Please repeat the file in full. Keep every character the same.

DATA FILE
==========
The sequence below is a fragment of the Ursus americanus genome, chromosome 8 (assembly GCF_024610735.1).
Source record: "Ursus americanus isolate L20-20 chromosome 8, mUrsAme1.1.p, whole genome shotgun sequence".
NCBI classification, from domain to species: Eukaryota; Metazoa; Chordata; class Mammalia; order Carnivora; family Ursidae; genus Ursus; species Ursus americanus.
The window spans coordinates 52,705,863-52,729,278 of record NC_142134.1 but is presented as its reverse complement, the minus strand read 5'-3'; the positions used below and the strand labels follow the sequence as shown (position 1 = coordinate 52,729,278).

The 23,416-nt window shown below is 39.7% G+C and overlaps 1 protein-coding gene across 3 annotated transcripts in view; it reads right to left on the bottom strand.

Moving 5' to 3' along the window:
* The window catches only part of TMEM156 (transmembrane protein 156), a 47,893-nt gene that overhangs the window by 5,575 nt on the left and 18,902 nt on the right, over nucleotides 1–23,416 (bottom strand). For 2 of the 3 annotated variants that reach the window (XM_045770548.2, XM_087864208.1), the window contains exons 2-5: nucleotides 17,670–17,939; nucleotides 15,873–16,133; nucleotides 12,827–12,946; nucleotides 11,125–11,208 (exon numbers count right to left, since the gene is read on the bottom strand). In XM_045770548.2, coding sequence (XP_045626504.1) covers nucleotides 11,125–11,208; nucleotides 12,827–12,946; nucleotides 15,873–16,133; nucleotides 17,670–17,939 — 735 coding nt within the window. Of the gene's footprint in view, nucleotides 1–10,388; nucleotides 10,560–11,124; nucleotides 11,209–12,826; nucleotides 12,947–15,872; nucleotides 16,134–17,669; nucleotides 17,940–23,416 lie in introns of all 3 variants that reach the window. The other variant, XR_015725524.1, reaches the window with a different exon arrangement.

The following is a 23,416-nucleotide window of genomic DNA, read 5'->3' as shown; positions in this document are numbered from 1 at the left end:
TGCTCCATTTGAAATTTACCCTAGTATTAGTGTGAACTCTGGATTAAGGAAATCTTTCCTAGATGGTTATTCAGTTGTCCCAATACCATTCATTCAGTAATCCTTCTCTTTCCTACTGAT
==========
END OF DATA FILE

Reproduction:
The sequence below is a fragment of the Ursus americanus genome, chromosome 8 (assembly GCF_024610735.1).
Source record: "Ursus americanus isolate L20-20 chromosome 8, mUrsAme1.1.p, whole genome shotgun sequence".
NCBI classification, from domain to species: Eukaryota; Metazoa; Chordata; class Mammalia; order Carnivora; family Ursidae; genus Ursus; species Ursus americanus.
The window spans coordinates 52,705,863-52,729,278 of record NC_142134.1 but is presented as its reverse complement, the minus strand read 5'-3'; the positions used below and the strand labels follow the sequence as shown (position 1 = coordinate 52,729,278).

The 23,416-nt window shown below is 39.7% G+C and overlaps 1 protein-coding gene across 3 annotated transcripts in view; it reads right to left on the bottom strand.

Moving 5' to 3' along the window:
* The window catches only part of TMEM156 (transmembrane protein 156), a 47,893-nt gene that overhangs the window by 5,575 nt on the left and 18,902 nt on the right, over nucleotides 1–23,416 (bottom strand). For 2 of the 3 annotated variants that reach the window (XM_045770548.2, XM_087864208.1), the window contains exons 2-5: nucleotides 17,670–17,939; nucleotides 15,873–16,133; nucleotides 12,827–12,946; nucleotides 11,125–11,208 (exon numbers count right to left, since the gene is read on the bottom strand). In XM_045770548.2, coding sequence (XP_045626504.1) covers nucleotides 11,125–11,208; nucleotides 12,827–12,946; nucleotides 15,873–16,133; nucleotides 17,670–17,939 — 735 coding nt within the window. Of the gene's footprint in view, nucleotides 1–10,388; nucleotides 10,560–11,124; nucleotides 11,209–12,826; nucleotides 12,947–15,872; nucleotides 16,134–17,669; nucleotides 17,940–23,416 lie in introns of all 3 variants that reach the window. The other variant, XR_015725524.1, reaches the window with a different exon arrangement.

The following is a 23,416-nucleotide window of genomic DNA, read 5'->3' as shown; positions in this document are numbered from 1 at the left end:
TGCTCCATTTGAAATTTACCCTAGTATTAGTGTGAACTCTGGATTAAGGAAATCTTTCCTAGATGGTTATTCAGTTGTCCCAATACCATTCATTCAGTAATCCTTCTCTTTCCTACTGAT